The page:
A continuum is simply a magnitude scale: from the smallest to the largest or from the dullest to the brightest. In a medical record, the investigator can list in order the shortest medical procedure performed on the patient to the longest. Another list can be the smallest dose of a drug administered to the largest. Cross-referencing this data against a chronology could reveal the patient received the largest dose of drug X just before his stroke.
Alphabetizing all the nurses', doctors' and medications' names will provide a good cross-reference list to check against the previously generated chronologies and continuum lines. Evaluating by location, listing where in the hospital where each procedure occurred, provides an excellent cross-reference list to check against the previously generated chronologies and continuum lines. Evaluating by location, listing where in the hospital where each procedure occurred, provides an excellent cross-check against the other analyzed data. If, for example, a potentially life-threatening procedure occurs far from a "crash cart," the delay in reviving a patient is easy to understand.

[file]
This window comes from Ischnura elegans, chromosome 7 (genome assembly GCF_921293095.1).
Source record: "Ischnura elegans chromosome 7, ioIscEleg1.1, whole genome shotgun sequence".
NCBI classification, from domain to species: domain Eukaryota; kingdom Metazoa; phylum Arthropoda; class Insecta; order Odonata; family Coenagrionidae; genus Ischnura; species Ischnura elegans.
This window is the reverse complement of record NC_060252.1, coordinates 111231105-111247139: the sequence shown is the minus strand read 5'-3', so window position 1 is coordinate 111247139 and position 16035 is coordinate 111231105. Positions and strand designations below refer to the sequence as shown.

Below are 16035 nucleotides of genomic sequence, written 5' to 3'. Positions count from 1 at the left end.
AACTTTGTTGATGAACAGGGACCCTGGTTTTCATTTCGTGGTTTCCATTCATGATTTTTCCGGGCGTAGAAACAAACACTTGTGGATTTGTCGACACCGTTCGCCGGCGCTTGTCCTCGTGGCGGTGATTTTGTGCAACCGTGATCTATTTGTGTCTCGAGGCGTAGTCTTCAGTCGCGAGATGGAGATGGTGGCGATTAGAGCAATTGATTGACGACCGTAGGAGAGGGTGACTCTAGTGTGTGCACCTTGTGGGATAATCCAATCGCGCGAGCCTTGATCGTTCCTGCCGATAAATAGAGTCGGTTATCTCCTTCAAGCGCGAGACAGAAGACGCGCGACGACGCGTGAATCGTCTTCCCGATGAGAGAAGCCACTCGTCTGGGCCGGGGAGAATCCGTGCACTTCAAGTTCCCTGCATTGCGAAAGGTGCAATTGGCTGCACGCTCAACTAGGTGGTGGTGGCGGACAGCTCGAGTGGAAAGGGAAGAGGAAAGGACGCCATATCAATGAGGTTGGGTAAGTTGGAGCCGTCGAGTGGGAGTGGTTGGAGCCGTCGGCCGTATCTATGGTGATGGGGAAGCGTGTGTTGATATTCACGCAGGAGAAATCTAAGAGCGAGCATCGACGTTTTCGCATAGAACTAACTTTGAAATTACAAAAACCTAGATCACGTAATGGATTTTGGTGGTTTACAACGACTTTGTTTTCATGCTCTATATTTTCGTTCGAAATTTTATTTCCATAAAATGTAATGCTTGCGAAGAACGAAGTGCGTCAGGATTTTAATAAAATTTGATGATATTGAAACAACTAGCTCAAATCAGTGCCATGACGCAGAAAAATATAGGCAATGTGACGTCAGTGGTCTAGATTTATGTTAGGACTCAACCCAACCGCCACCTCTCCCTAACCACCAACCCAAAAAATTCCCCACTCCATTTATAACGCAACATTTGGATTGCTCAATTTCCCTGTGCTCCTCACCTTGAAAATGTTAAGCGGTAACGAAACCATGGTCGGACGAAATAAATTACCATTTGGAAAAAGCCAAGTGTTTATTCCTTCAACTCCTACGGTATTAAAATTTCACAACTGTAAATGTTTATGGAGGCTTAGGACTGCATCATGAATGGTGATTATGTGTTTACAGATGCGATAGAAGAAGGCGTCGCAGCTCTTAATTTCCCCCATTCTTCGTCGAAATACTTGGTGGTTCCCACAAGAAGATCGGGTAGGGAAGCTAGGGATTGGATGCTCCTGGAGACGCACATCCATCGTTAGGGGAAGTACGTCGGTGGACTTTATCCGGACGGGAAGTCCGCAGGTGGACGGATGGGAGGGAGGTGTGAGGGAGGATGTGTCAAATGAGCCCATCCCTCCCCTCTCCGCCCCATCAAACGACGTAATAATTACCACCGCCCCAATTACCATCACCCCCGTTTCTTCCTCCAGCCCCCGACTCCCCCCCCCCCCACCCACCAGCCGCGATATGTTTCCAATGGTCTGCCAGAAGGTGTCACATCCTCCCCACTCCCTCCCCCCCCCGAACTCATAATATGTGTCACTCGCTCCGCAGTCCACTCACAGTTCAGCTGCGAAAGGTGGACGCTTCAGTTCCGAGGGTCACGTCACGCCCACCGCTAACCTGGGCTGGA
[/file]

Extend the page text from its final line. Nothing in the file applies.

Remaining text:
Topically listing all the medical procedures used on the patient will further enhance recognizing incidents like the "crash cart" case. Under each procedure, an investigator can research the risks involved. Under each doctor's name, the investigator can state their medical specialty. Listing the risks for each medication is also invaluable. With the proper research and the organization of data, an investigator can demonstrate that the patient, in a critical phase of his or her care (due to improper medicating), was in the wrong section of the hospital undergoing a risky procedure conducted by a minimally qualified doctor.
Such an example is, of course, a worse case scenario; however, it demonstrates how Wurman's five information tools can powerfully integrate the data in a case. The same principles apply to any documentary evidence; they can turn the mere reading of documents into a thoughtful observing process.